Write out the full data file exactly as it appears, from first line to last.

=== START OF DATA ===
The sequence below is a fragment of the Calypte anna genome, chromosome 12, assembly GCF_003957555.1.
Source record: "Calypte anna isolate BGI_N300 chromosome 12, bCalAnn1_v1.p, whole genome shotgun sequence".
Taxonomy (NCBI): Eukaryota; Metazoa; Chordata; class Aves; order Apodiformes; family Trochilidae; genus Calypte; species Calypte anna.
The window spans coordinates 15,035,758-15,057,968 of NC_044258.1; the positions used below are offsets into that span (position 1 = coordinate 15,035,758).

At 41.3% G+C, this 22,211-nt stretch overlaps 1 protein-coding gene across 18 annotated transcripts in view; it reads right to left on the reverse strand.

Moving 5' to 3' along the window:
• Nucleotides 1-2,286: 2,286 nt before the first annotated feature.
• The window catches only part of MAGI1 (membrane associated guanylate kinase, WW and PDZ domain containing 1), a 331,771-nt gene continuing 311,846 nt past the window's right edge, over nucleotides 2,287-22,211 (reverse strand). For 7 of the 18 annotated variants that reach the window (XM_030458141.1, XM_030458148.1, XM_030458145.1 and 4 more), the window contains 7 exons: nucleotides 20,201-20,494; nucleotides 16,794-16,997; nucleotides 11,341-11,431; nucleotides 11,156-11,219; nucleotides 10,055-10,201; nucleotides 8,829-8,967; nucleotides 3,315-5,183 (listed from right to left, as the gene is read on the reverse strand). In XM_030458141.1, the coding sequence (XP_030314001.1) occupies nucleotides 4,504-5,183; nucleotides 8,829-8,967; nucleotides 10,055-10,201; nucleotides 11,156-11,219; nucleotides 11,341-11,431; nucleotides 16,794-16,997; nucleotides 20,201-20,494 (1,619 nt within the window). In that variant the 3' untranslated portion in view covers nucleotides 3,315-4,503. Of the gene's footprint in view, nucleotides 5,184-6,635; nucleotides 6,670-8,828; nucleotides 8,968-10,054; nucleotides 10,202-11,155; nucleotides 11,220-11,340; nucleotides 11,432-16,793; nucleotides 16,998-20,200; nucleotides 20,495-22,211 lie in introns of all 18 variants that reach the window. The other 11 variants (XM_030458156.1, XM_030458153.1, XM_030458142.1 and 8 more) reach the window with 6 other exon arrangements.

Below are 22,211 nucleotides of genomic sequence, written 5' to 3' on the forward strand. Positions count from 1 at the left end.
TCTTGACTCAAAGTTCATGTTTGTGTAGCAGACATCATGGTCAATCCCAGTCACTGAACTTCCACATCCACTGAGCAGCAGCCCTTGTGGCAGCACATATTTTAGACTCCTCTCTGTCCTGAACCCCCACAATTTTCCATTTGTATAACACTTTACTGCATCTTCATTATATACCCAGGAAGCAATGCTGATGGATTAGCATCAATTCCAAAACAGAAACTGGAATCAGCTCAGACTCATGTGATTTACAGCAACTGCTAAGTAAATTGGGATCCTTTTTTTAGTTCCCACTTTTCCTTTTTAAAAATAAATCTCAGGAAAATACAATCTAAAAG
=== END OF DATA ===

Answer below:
The sequence below is a fragment of the Calypte anna genome, chromosome 12, assembly GCF_003957555.1.
Source record: "Calypte anna isolate BGI_N300 chromosome 12, bCalAnn1_v1.p, whole genome shotgun sequence".
Taxonomy (NCBI): Eukaryota; Metazoa; Chordata; class Aves; order Apodiformes; family Trochilidae; genus Calypte; species Calypte anna.
The window spans coordinates 15,035,758-15,057,968 of NC_044258.1; the positions used below are offsets into that span (position 1 = coordinate 15,035,758).

At 41.3% G+C, this 22,211-nt stretch overlaps 1 protein-coding gene across 18 annotated transcripts in view; it reads right to left on the reverse strand.

Moving 5' to 3' along the window:
• Nucleotides 1-2,286: 2,286 nt before the first annotated feature.
• The window catches only part of MAGI1 (membrane associated guanylate kinase, WW and PDZ domain containing 1), a 331,771-nt gene continuing 311,846 nt past the window's right edge, over nucleotides 2,287-22,211 (reverse strand). For 7 of the 18 annotated variants that reach the window (XM_030458141.1, XM_030458148.1, XM_030458145.1 and 4 more), the window contains 7 exons: nucleotides 20,201-20,494; nucleotides 16,794-16,997; nucleotides 11,341-11,431; nucleotides 11,156-11,219; nucleotides 10,055-10,201; nucleotides 8,829-8,967; nucleotides 3,315-5,183 (listed from right to left, as the gene is read on the reverse strand). In XM_030458141.1, the coding sequence (XP_030314001.1) occupies nucleotides 4,504-5,183; nucleotides 8,829-8,967; nucleotides 10,055-10,201; nucleotides 11,156-11,219; nucleotides 11,341-11,431; nucleotides 16,794-16,997; nucleotides 20,201-20,494 (1,619 nt within the window). In that variant the 3' untranslated portion in view covers nucleotides 3,315-4,503. Of the gene's footprint in view, nucleotides 5,184-6,635; nucleotides 6,670-8,828; nucleotides 8,968-10,054; nucleotides 10,202-11,155; nucleotides 11,220-11,340; nucleotides 11,432-16,793; nucleotides 16,998-20,200; nucleotides 20,495-22,211 lie in introns of all 18 variants that reach the window. The other 11 variants (XM_030458156.1, XM_030458153.1, XM_030458142.1 and 8 more) reach the window with 6 other exon arrangements.

Below are 22,211 nucleotides of genomic sequence, written 5' to 3' on the forward strand. Positions count from 1 at the left end.
TCTTGACTCAAAGTTCATGTTTGTGTAGCAGACATCATGGTCAATCCCAGTCACTGAACTTCCACATCCACTGAGCAGCAGCCCTTGTGGCAGCACATATTTTAGACTCCTCTCTGTCCTGAACCCCCACAATTTTCCATTTGTATAACACTTTACTGCATCTTCATTATATACCCAGGAAGCAATGCTGATGGATTAGCATCAATTCCAAAACAGAAACTGGAATCAGCTCAGACTCATGTGATTTACAGCAACTGCTAAGTAAATTGGGATCCTTTTTTTAGTTCCCACTTTTCCTTTTTAAAAATAAATCTCAGGAAAATACAATCTAAAAG